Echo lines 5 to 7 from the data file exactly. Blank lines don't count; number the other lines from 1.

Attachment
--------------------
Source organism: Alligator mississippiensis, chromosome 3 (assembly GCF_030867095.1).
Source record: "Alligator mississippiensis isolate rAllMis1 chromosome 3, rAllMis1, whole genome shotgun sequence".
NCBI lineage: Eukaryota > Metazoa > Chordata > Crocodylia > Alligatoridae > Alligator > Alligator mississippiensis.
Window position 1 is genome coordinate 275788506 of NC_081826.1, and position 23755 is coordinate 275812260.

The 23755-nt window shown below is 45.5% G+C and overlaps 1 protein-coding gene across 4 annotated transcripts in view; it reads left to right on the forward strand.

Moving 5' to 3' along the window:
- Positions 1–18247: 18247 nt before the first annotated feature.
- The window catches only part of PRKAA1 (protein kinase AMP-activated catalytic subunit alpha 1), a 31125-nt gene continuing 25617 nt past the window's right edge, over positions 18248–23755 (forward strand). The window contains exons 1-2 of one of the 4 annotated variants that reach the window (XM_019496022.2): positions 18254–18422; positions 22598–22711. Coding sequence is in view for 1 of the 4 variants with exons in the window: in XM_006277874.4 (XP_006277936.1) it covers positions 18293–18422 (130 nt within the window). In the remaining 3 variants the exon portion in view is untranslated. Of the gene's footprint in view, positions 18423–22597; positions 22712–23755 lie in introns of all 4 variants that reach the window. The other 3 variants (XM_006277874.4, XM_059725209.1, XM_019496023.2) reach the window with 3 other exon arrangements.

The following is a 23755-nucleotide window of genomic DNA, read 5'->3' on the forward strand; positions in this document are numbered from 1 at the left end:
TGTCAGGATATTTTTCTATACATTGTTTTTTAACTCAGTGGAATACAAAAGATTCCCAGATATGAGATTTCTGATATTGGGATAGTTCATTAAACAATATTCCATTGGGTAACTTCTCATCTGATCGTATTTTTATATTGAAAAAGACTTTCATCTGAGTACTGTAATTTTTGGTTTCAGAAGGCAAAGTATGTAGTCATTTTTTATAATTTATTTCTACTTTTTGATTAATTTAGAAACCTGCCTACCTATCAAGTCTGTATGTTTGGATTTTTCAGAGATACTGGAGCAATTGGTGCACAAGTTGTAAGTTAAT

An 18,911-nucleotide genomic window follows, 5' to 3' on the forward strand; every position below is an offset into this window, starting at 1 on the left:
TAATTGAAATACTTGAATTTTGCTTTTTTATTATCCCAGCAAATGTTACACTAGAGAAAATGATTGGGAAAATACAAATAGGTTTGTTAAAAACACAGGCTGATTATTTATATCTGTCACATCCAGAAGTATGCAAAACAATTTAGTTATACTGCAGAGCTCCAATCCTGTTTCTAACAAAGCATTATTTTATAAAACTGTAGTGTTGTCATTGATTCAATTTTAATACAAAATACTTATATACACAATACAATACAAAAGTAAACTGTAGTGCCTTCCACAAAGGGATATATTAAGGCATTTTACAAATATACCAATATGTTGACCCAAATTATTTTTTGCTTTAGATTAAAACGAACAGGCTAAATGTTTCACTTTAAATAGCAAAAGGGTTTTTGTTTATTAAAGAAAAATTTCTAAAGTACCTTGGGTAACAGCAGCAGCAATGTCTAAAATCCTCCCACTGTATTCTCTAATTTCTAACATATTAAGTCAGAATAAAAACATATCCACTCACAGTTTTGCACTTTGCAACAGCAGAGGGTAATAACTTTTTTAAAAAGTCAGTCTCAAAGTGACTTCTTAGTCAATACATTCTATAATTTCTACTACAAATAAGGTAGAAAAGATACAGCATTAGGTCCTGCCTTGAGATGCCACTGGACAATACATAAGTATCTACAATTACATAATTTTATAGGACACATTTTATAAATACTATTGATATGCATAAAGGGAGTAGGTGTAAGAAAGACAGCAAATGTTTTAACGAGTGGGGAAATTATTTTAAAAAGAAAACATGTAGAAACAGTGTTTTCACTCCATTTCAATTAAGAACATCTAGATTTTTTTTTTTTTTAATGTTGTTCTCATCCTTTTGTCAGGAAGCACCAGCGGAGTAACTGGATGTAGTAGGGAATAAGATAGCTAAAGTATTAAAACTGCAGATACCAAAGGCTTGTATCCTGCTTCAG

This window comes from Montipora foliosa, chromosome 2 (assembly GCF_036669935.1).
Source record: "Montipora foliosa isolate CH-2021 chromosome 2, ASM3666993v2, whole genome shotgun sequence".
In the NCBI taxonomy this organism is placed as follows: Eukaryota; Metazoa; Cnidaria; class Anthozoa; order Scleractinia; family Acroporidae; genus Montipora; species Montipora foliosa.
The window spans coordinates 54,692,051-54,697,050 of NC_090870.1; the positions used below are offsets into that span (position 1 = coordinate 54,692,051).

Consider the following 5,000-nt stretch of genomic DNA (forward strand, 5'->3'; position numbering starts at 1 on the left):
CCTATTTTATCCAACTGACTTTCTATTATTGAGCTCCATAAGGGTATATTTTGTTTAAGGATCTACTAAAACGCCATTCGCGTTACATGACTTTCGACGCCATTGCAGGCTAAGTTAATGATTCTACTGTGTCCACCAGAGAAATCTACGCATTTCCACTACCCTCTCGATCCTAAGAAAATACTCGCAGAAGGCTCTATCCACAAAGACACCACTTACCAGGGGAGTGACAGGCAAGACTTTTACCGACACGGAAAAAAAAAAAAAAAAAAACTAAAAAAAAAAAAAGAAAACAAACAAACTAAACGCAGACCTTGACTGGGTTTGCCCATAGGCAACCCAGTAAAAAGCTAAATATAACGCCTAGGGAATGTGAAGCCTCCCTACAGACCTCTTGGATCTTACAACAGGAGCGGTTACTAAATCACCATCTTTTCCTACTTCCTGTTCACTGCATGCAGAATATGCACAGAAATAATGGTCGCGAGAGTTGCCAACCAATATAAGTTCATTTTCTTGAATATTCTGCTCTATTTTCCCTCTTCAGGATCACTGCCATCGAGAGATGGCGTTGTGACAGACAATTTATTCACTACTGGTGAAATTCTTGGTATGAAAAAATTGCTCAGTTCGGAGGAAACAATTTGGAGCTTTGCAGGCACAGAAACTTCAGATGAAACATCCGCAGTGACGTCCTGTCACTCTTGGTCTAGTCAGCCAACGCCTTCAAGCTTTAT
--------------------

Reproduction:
The 23755-nt window shown below is 45.5% G+C and overlaps 1 protein-coding gene across 4 annotated transcripts in view; it reads left to right on the forward strand.

Moving 5' to 3' along the window:
- Positions 1–18247: 18247 nt before the first annotated feature.